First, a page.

Oil in rice bran helps lower cholesterol, according to a study reported in the American Journal of Clinical Nutrition (January 2005). The researchers based their findings on the results of 2 studies.
The first study included 26 men and women randomly assigned to a low-fiber diet. The participants ate 22 g of fiber daily, or a high-fiber diet with defatted rice bran, in which they ate 2 times as much fiber as the other group. At the conclusion of the 5-week study, none of the participants showed significant changes in their overall blood cholesterol levels. The researchers were surprised to learn that the participants in the defatted rice bran group had elevated levels of low-density lipoprotein ("bad") cholesterol.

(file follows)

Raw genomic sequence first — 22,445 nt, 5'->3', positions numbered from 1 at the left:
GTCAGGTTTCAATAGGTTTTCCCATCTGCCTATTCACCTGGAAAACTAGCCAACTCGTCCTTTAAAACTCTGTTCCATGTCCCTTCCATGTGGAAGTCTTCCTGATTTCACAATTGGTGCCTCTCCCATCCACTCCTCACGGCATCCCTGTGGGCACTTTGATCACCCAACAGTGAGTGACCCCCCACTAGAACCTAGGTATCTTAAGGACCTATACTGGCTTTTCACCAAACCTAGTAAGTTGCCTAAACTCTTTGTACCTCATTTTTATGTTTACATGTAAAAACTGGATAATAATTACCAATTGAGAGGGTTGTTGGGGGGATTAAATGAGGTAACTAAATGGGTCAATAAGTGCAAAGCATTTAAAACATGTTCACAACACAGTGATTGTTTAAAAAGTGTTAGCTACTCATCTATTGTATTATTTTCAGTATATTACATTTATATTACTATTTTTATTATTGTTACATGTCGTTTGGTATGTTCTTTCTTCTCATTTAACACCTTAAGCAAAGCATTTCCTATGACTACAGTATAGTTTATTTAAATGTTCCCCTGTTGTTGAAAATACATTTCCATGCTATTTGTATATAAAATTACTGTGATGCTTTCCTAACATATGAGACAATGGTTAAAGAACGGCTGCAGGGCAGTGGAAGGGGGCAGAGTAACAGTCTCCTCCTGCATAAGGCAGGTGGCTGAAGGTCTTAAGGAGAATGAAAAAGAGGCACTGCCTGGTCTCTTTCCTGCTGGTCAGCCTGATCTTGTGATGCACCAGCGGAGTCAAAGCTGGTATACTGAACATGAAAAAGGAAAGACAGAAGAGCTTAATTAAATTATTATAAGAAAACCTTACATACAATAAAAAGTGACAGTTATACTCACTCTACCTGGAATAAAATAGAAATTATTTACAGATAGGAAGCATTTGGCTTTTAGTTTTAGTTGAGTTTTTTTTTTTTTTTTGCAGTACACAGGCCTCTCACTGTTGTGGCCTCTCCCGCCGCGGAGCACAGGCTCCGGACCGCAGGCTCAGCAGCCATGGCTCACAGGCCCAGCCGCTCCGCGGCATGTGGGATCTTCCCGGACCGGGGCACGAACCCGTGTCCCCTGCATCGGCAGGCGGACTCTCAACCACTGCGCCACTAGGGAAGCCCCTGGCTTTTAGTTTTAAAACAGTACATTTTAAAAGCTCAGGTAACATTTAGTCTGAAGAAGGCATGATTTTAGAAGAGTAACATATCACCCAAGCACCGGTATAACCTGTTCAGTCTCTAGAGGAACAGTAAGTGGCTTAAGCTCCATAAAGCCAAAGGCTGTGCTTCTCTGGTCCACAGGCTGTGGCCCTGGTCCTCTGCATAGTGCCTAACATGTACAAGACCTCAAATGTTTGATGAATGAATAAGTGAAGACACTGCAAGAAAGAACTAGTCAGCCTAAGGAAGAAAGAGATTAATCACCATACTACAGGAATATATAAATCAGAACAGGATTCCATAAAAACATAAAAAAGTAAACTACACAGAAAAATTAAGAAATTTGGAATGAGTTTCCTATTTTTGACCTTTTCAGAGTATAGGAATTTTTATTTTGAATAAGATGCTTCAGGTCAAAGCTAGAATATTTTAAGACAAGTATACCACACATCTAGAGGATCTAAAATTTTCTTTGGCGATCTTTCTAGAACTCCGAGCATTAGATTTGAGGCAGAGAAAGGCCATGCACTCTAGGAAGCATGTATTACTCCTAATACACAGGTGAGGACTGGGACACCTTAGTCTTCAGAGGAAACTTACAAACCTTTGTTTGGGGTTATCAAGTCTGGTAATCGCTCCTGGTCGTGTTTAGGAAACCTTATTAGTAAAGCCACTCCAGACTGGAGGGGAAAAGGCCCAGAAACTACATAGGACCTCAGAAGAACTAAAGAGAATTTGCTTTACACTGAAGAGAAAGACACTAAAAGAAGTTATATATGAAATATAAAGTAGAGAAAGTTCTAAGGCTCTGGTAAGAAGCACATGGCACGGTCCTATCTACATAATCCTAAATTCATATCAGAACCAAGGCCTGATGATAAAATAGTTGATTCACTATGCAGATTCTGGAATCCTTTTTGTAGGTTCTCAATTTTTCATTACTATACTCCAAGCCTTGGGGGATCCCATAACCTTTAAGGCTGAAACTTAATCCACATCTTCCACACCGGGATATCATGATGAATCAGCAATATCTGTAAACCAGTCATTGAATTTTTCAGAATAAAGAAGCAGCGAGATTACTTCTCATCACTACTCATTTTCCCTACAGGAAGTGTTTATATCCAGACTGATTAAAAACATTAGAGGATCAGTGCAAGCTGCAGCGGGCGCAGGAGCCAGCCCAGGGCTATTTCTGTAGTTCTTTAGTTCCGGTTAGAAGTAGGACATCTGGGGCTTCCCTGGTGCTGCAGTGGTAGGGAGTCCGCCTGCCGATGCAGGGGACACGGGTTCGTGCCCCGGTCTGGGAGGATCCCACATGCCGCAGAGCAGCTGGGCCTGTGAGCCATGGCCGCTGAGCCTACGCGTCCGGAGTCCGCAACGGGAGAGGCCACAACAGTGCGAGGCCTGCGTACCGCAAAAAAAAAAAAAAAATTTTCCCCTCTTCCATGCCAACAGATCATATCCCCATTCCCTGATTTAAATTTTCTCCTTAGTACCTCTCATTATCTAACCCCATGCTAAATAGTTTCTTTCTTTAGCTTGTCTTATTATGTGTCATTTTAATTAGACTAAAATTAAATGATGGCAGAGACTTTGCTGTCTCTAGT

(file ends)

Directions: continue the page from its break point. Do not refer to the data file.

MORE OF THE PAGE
In the second 10-week study, which was broken into 5-week periods, 14 participants were followed on 2 diets. During the first 5-week period, the participants ate one third of their total dietary fat in the form of a blend of peanut oil, olive oil, corn oil, canola oil, palm oil, and butter. The second 5-week phase replaced the oil blend with rice bran oil. At the conclusion of the study, lead author, Marlene M. Most, PhD, said that the study participants'cholesterol levels were the lowest when their diets included rice bran oil.
One study linked multiple pregnancies to an increased risk of developing atrial fibrillation later in life, and another investigated the association between premature delivery and cardiovascular disease.
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